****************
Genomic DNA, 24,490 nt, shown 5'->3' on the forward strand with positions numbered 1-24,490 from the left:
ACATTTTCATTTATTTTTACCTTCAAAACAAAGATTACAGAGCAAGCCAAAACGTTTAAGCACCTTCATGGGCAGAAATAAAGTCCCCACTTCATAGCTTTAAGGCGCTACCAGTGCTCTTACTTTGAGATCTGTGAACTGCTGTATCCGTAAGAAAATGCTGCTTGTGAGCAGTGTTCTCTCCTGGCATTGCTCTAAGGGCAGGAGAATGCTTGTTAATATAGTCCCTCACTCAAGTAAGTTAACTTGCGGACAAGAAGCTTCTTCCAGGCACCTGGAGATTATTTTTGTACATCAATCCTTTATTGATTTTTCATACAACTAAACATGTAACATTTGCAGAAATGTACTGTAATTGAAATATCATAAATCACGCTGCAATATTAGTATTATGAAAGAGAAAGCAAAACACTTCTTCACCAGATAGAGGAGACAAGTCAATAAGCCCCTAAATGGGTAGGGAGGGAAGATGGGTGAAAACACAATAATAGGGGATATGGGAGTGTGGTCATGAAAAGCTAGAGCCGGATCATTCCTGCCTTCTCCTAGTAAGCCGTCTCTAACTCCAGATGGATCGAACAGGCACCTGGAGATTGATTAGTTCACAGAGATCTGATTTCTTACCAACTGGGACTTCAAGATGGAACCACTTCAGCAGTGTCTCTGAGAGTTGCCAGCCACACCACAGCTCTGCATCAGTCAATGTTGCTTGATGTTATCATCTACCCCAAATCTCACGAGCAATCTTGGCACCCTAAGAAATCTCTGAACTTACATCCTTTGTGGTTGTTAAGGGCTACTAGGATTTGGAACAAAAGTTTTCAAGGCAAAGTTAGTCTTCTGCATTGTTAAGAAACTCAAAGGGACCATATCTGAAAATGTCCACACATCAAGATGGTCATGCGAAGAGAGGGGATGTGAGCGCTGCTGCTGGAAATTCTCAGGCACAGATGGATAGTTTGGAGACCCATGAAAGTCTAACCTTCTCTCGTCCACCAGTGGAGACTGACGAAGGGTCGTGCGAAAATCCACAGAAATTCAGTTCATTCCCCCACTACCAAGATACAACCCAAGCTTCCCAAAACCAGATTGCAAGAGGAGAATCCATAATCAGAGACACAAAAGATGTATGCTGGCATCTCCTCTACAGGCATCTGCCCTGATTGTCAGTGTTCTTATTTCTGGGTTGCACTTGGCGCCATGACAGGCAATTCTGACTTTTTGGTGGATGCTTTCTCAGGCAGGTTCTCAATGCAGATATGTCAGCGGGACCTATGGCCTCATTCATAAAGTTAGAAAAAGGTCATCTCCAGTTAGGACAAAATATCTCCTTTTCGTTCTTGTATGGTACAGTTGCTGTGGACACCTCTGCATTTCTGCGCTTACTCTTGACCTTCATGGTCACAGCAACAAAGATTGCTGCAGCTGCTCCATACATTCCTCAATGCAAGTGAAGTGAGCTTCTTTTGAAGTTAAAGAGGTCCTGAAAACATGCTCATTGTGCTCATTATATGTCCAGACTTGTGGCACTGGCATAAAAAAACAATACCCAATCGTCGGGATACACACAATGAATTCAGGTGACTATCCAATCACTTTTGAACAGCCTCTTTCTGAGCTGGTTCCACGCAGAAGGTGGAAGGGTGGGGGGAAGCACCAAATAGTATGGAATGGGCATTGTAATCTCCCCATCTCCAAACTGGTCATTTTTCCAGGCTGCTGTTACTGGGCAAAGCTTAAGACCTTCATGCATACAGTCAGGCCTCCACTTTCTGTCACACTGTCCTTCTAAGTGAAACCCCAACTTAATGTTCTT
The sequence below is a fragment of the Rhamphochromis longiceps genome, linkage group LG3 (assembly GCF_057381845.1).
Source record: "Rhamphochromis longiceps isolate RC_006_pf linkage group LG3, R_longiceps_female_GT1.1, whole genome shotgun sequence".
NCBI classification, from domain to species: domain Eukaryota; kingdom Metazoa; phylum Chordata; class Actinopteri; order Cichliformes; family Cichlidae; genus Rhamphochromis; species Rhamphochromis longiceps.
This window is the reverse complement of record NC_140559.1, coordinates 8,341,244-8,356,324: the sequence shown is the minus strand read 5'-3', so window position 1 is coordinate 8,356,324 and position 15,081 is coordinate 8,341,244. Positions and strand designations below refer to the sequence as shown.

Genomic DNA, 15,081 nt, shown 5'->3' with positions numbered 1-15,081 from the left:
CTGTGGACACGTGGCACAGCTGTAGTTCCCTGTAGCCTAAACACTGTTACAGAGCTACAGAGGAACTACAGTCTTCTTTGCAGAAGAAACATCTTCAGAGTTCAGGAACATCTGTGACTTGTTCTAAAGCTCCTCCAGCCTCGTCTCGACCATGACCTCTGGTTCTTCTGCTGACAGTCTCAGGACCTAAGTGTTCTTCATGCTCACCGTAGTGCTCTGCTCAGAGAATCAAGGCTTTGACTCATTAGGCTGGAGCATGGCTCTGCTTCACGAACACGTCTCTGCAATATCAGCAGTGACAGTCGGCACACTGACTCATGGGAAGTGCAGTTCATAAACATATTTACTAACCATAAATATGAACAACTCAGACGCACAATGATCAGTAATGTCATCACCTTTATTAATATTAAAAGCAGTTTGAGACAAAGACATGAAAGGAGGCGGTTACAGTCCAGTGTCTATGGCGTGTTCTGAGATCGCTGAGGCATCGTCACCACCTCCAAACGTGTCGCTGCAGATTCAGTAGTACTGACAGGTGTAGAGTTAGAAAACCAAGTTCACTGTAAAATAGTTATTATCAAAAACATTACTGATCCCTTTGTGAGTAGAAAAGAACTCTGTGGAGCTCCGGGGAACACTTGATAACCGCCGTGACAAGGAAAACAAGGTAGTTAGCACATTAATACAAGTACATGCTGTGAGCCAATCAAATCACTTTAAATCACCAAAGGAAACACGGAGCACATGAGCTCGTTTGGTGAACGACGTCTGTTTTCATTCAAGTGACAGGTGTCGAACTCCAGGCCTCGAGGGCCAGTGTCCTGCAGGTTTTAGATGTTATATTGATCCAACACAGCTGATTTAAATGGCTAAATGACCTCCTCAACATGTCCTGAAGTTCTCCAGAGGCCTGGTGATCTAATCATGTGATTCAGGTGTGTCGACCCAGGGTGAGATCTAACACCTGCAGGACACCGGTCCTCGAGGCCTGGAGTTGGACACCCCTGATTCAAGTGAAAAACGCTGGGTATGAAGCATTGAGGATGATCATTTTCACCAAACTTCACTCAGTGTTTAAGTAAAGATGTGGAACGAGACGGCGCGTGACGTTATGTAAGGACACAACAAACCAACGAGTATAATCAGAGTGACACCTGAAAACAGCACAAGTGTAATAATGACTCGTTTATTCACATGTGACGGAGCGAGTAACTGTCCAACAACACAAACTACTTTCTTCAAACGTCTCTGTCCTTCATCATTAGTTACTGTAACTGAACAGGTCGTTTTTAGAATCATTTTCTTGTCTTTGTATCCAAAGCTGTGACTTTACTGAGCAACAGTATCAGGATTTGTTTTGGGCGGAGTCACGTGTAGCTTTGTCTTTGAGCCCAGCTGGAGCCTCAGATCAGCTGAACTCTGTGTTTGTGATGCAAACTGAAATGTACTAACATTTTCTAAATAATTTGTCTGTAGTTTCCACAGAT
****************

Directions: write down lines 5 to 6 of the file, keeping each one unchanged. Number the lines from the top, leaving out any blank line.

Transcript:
NCBI classification, from domain to species: domain Eukaryota; kingdom Metazoa; phylum Chordata; class Actinopteri; order Cichliformes; family Cichlidae; genus Rhamphochromis; species Rhamphochromis longiceps.
This window is the reverse complement of record NC_140559.1, coordinates 8,341,244-8,356,324: the sequence shown is the minus strand read 5'-3', so window position 1 is coordinate 8,356,324 and position 15,081 is coordinate 8,341,244. Positions and strand designations below refer to the sequence as shown.